d. 27 Mar. 1692
William Bundy, colonial official, settled in Albemarle in 1663 or 1664. He was a member of the council of the Albemarle colony in 1684 and a justice of Perquimans Precinct Court, 1690–92. He lived in Perquimans Precinct, where he held at least 170 acres of land, granted him in 1669.
Bundy, a devout Quaker, was active in the Perquimans Monthly Meeting. In September 1679 he joined with other settlers of his faith in sending to London a signed "Remonstrance" regarding the current disorders in the colony. In June or July 1680 he and several other Quakers were fined and imprisoned for about six months for refusing to bear arms "in the musterfield."
Bundy was married twice. His first wife, Elizabeth, bore him four children: Mary, Caleb, Samuel, and William, Jr. She died on 4 Mar. 1676/77. Bundy's second wife was Mary Pearce, widow of John Pearce and daughter of Joseph Scott. Their marriage took place on 15 Dec. 1683 and a daughter, Sarah, was born to them.
Bundy's three sons settled in Pasquotank Precinct, where they held adjoining tracts of land. Caleb and Samuel were early members of the Quaker meeting in Pasquotank. Caleb married Jane Manners, daughter of Perigreen and Frances Manners, in 1690. Samuel married Tamer Symons, daughter of Jeremiah Symons, in 1696. No marriage record has been found for William, who died 28 July 1700. Bundy's older daughter, Mary, was married to Timothy Cleare, son of William Cleare, in 1685. She died in 1694, and Cleare subsequently married Hannah Snelling, a widow. Although Bundy's other children had married members of their own faith, his younger daughter, Sarah, married Francis Pettitt of Chowan in 1711; the Perquimans Monthly Meeting declared her "out of union," as her husband was not a Friend.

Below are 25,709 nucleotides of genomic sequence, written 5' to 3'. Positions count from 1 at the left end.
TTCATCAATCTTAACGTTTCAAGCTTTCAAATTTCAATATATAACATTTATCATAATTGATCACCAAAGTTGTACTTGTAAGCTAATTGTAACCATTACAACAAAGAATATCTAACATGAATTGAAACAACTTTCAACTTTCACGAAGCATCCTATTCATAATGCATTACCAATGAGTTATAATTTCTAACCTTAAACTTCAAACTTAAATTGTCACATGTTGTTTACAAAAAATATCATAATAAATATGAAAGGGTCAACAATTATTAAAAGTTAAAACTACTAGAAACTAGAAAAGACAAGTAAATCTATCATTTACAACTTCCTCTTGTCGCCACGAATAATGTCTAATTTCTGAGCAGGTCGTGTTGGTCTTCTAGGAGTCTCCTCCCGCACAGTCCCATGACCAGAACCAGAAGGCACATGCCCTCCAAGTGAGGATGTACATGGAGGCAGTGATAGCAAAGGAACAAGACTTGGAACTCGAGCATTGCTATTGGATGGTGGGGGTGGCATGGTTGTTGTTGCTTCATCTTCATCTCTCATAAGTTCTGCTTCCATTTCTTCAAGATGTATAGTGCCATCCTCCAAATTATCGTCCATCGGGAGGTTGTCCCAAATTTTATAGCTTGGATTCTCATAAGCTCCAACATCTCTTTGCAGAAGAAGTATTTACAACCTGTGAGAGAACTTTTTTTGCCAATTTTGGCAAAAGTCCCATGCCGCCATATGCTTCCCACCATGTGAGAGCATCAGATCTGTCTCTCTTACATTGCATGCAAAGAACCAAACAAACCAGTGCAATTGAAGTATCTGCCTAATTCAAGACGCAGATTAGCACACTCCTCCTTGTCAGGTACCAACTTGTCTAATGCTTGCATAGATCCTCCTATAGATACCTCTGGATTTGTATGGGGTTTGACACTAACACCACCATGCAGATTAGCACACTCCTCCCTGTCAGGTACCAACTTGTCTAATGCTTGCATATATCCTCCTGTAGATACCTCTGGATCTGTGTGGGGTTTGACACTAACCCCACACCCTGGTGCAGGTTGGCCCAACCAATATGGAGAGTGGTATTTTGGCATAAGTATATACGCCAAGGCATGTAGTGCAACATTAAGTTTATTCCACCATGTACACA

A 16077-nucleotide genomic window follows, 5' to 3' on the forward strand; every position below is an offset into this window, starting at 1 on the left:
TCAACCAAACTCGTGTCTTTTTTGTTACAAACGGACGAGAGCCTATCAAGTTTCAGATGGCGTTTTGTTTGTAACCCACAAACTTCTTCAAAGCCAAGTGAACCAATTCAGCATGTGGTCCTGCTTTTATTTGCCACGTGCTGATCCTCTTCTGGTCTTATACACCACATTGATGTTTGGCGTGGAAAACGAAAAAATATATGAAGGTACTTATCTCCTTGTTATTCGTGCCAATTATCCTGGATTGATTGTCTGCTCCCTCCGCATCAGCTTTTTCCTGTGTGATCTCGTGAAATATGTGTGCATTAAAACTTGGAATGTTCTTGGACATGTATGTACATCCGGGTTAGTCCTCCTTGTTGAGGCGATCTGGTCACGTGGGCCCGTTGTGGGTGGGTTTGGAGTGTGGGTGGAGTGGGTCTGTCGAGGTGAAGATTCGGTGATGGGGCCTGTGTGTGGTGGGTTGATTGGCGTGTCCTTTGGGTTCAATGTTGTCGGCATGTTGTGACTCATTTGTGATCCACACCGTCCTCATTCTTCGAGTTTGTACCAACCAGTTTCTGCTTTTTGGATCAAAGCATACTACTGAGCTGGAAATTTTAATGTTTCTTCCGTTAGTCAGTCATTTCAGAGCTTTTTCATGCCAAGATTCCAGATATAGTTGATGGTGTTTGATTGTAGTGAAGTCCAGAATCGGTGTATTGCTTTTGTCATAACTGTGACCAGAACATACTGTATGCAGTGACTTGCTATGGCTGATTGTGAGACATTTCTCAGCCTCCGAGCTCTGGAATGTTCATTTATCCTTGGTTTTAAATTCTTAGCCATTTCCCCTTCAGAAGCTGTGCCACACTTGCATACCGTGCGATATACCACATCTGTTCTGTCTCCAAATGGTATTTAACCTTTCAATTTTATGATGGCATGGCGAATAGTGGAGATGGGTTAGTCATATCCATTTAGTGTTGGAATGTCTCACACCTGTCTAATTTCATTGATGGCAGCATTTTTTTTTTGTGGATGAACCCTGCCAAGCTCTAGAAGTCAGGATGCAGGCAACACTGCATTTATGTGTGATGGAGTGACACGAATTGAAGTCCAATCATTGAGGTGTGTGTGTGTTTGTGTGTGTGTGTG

Bundy's executors were his son Caleb and Timothy Cleare.
Guilford College Library (Greensboro), for Quaker records.
J. R. B. Hathaway, ed., North Carolina Historical and Genealogical Register, 3 vols. (1900–1903).
William Wade Hinshaw, comp., Encyclopedia of American Quaker Genealogy, vol. 1 (1936).
North Carolina State Archives (Raleigh), for Albemarle Book of Warrants and Surveys (1681–1706), Albemarle County Papers (1678–1714), Perquimans Births, Marriages, Deaths and Flesh Marks (1659–1739), Perquimans Precinct Court Minutes (1688–93).
Mattie Erma Edwards Parker, ed., North Carolina Higher-Court Records, 1670–1696 and 1697–1701 (1968 and 1971).
William L. Saunders, ed., Colonial Records of North Carolina, vol. 1 (1886).
Ellen Goode Winslow, History of Perquimans County (1931).
Guilford College Library (Greensboro), for Quaker records: http://www.guilford.edu/academics/catalog/learning-resources/
History Of Perquimans County, North Carolina: As Compiled From Records Found There And Elsewhere. Genealogical Publishing Com, 2009. http://books.google.com/books?id=eU8d_Q2V90cC&dq=william+bundy+quaker&source=gbs_navlinks_s&printsec=frontcover#v=onepage&q&f=false (accessed April 25, 2013).
1 January 1979 | Parker, Mattie Erma E.